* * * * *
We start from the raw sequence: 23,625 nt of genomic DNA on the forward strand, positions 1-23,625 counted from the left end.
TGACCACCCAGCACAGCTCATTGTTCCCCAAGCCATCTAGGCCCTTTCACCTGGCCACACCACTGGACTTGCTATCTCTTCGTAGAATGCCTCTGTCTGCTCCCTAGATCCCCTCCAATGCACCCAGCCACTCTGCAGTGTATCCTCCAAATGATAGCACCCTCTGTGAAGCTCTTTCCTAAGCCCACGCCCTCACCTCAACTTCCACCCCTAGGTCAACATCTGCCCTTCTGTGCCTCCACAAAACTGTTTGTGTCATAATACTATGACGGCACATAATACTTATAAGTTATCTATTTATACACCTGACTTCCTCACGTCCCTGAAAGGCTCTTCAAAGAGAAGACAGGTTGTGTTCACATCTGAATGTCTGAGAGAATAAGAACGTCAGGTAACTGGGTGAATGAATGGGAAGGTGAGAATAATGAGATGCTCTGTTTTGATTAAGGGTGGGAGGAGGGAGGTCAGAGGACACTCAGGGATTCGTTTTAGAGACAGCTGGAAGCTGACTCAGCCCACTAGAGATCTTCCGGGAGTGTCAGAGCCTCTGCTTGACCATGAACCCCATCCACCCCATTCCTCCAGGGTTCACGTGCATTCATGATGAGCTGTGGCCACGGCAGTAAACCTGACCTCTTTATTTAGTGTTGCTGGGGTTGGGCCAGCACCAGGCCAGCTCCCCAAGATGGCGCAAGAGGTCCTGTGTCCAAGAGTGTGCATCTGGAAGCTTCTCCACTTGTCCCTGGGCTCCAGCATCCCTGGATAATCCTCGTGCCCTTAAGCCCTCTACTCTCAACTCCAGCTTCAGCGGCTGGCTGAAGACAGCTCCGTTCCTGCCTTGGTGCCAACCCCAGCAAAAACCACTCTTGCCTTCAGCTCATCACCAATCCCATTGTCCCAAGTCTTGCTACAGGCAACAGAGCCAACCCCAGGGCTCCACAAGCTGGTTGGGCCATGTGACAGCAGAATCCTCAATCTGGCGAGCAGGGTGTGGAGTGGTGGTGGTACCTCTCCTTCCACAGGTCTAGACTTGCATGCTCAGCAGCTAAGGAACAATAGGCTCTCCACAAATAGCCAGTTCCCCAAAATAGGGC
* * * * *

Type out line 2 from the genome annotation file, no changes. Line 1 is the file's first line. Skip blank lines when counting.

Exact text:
TGACCACCCAGCACAGCTCATTGTTCCCCAAGCCATCTAGGCCCTTTCACCTGGCCACACCACTGGACTTGCTATCTCTTCGTAGAATGCCTCTGTCTGCTCCCTAGATCCCCTCCAATGCACCCAGCCACTCTGCAGTGTATCCTCCAAATGATAGCACCCTCTGTGAAGCTCTTTCCTAAGCCCACGCCCTCACCTCAACTTCCACCCCTAGGTCAACATCTGCCCTTCTGTGCCTCCACAAAACTGTTTGTGTCATAATACTATGACGGCACATAATACTTATAAGTTATCTATTTATACACCTGACTTCCTCACGTCCCTGAAAGGCTCTTCAAAGAGAAGACAGGTTGTGTTCACATCTGAATGTCTGAGAGAATAAGAACGTCAGGTAACTGGGTGAATGAATGGGAAGGTGAGAATAATGAGATGCTCTGTTTTGATTAAGGGTGGGAGGAGGGAGGTCAGAGGACACTCAGGGATTCGTTTTAGAGACAGCTGGAAGCTGACTCAGCCCACTAGAGATCTTCCGGGAGTGTCAGAGCCTCTGCTTGACCATGAACCCCATCCACCCCATTCCTCCAGGGTTCACGTGCATTCATGATGAGCTGTGGCCACGGCAGTAAACCTGACCTCTTTATTTAGTGTTGCTGGGGTTGGGCCAGCACCAGGCCAGCTCCCCAAGATGGCGCAAGAGGTCCTGTGTCCAAGAGTGTGCATCTGGAAGCTTCTCCACTTGTCCCTGGGCTCCAGCATCCCTGGATAATCCTCGTGCCCTTAAGCCCTCTACTCTCAACTCCAGCTTCAGCGGCTGGCTGAAGACAGCTCCGTTCCTGCCTTGGTGCCAACCCCAGCAAAAACCACTCTTGCCTTCAGCTCATCACCAATCCCATTGTCCCAAGTCTTGCTACAGGCAACAGAGCCAACCCCAGGGCTCCACAAGCTGGTTGGGCCATGTGACAGCAGAATCCTCAATCTGGCGAGCAGGGTGTGGAGTGGTGGTGGTACCTCTCCTTCCACAGGTCTAGACTTGCATGCTCAGCAGCTAAGGAACAATAGGCTCTCCACAAATAGCCAGTTCCCCAAAATAGGGC